Most clawed crustaceans use their pincers like a pair of deadly scissors, either for defence or tearing apart their prey. But the Pistol Shrimp has developed a far more devastating use for it.
Its claw is able to open and snap shut with enough force to create a cavitation shockwave that kills fish and even heats the water to an impossible 3871C. If any creature was meant to be studied in slow motion, this is it.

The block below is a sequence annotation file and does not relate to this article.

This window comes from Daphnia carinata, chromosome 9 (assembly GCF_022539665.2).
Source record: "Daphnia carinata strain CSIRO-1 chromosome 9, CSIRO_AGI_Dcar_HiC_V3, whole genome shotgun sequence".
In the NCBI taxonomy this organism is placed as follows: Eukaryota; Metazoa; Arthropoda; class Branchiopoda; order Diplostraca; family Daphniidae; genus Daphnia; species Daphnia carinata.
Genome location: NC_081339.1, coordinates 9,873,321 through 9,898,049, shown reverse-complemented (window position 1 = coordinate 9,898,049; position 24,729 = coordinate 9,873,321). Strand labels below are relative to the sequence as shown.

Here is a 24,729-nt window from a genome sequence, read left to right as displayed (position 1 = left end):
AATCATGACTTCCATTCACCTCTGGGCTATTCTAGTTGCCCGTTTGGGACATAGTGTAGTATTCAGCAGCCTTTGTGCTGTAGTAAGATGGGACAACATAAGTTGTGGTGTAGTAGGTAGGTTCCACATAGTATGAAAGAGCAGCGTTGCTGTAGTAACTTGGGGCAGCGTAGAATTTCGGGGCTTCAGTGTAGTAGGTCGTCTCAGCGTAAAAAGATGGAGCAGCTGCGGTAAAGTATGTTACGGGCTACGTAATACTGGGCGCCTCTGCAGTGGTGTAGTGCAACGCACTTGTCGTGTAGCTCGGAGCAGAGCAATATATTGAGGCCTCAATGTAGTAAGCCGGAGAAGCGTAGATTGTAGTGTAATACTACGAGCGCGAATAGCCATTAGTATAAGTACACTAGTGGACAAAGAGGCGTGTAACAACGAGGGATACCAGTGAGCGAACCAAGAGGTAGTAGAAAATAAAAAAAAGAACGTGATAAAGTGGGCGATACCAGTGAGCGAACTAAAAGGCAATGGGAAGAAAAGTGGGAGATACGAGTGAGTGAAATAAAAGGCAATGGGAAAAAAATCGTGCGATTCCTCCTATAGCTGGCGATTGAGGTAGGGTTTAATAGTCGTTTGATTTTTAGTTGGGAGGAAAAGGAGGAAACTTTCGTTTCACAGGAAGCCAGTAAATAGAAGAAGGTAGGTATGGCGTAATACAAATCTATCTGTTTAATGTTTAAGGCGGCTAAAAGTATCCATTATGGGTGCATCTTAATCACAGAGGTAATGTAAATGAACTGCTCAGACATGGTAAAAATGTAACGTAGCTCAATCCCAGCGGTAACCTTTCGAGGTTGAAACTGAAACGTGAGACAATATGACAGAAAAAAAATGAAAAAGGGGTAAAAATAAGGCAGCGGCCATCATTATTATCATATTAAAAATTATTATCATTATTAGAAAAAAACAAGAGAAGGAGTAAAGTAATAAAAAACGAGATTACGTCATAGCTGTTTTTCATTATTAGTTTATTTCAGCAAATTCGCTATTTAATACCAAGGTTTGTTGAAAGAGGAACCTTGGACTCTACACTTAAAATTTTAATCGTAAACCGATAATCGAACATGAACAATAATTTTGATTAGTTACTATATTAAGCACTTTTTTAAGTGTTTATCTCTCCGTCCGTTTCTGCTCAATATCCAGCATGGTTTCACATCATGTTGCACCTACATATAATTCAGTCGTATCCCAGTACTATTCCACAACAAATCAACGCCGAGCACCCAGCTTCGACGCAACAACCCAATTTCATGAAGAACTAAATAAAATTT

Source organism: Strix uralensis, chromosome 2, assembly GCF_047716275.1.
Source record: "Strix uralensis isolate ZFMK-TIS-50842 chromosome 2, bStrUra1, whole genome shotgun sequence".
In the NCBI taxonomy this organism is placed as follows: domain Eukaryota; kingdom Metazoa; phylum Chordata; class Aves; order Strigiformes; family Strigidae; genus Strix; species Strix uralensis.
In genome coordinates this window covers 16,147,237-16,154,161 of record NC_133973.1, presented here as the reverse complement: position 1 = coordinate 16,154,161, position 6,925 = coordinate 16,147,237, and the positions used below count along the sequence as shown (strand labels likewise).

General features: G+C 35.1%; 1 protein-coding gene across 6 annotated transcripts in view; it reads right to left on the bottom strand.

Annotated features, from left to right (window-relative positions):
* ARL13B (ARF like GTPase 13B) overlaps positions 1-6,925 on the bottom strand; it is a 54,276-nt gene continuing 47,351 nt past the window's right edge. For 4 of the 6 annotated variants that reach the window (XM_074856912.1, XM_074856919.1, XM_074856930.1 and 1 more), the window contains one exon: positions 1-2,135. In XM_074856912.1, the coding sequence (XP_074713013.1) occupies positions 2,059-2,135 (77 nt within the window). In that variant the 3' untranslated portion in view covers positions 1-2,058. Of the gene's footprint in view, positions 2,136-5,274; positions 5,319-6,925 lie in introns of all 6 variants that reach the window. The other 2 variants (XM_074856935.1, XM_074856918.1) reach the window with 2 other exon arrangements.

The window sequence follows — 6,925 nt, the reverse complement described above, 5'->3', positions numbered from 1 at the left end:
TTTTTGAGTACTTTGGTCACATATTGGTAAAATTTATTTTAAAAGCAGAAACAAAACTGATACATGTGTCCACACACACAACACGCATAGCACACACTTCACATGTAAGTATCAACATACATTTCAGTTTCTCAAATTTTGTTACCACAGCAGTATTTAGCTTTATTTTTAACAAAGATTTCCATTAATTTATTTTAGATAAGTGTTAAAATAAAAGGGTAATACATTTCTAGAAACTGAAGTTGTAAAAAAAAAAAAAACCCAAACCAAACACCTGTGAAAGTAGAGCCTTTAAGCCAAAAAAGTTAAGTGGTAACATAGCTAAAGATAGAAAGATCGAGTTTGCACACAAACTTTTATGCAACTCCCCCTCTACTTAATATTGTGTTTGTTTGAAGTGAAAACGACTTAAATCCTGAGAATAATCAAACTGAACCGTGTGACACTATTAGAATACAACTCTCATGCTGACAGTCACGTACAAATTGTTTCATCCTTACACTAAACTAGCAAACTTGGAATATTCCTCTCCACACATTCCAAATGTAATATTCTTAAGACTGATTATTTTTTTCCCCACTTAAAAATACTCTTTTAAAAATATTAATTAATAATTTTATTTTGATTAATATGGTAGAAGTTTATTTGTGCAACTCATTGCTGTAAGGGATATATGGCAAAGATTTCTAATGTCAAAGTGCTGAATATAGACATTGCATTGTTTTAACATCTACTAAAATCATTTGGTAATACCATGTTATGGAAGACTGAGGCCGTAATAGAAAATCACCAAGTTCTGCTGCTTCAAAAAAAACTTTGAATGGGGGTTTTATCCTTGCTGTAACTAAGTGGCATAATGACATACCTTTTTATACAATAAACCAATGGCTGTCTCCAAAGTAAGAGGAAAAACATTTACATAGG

The Pistol Shrimp's pincer closes so fast, in fact, that the team at BBC Earth Productions had to crank their high-speed camera to 10,000 frames per second to just barely capture it snapping shut. And while the shockwave it creates is tiny, these shrimp have actually been known to interrupt underwater ship-to-ship sonar communications where they congregate. So maybe there's the potential here for the navy to breed and deploy a small army of sonar scramblers.